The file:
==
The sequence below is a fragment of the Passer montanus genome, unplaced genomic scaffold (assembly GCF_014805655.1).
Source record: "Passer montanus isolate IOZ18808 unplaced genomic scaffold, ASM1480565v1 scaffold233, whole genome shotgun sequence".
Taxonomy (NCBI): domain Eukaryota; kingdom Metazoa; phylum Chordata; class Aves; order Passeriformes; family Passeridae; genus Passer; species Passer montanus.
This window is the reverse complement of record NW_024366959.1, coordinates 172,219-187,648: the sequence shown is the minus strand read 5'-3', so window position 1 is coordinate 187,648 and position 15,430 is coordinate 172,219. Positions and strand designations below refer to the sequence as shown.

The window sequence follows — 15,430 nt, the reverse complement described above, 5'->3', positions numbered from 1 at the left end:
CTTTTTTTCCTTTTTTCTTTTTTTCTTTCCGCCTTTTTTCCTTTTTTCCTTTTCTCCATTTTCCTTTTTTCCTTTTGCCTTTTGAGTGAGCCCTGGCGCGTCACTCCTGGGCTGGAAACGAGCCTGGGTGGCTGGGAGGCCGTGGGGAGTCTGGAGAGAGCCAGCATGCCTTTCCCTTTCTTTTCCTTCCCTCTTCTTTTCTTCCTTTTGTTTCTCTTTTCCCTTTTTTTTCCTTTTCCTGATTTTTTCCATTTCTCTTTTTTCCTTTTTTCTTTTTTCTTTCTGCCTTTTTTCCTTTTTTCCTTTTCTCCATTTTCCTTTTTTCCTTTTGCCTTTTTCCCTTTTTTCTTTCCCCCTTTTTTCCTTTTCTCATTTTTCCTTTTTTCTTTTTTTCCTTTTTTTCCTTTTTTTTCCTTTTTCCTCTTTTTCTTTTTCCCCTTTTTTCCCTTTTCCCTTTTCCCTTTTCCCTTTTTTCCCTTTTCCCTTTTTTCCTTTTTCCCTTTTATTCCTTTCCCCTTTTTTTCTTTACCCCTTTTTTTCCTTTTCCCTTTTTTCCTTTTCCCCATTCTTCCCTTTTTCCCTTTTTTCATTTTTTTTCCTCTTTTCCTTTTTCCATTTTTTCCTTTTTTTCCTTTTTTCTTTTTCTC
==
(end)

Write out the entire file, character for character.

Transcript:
The sequence below is a fragment of the Passer montanus genome, unplaced genomic scaffold (assembly GCF_014805655.1).
Source record: "Passer montanus isolate IOZ18808 unplaced genomic scaffold, ASM1480565v1 scaffold233, whole genome shotgun sequence".
Taxonomy (NCBI): domain Eukaryota; kingdom Metazoa; phylum Chordata; class Aves; order Passeriformes; family Passeridae; genus Passer; species Passer montanus.
This window is the reverse complement of record NW_024366959.1, coordinates 172,219-187,648: the sequence shown is the minus strand read 5'-3', so window position 1 is coordinate 187,648 and position 15,430 is coordinate 172,219. Positions and strand designations below refer to the sequence as shown.

The window sequence follows — 15,430 nt, the reverse complement described above, 5'->3', positions numbered from 1 at the left end:
CTTTTTTTCCTTTTTTCTTTTTTTCTTTCCGCCTTTTTTCCTTTTTTCCTTTTCTCCATTTTCCTTTTTTCCTTTTGCCTTTTGAGTGAGCCCTGGCGCGTCACTCCTGGGCTGGAAACGAGCCTGGGTGGCTGGGAGGCCGTGGGGAGTCTGGAGAGAGCCAGCATGCCTTTCCCTTTCTTTTCCTTCCCTCTTCTTTTCTTCCTTTTGTTTCTCTTTTCCCTTTTTTTTCCTTTTCCTGATTTTTTCCATTTCTCTTTTTTCCTTTTTTCTTTTTTCTTTCTGCCTTTTTTCCTTTTTTCCTTTTCTCCATTTTCCTTTTTTCCTTTTGCCTTTTTCCCTTTTTTCTTTCCCCCTTTTTTCCTTTTCTCATTTTTCCTTTTTTCTTTTTTTCCTTTTTTTCCTTTTTTTTCCTTTTTCCTCTTTTTCTTTTTCCCCTTTTTTCCCTTTTCCCTTTTCCCTTTTCCCTTTTTTCCCTTTTCCCTTTTTTCCTTTTTCCCTTTTATTCCTTTCCCCTTTTTTTCTTTACCCCTTTTTTTCCTTTTCCCTTTTTTCCTTTTCCCCATTCTTCCCTTTTTCCCTTTTTTCATTTTTTTTCCTCTTTTCCTTTTTCCATTTTTTCCTTTTTTTCCTTTTTTCTTTTTCTC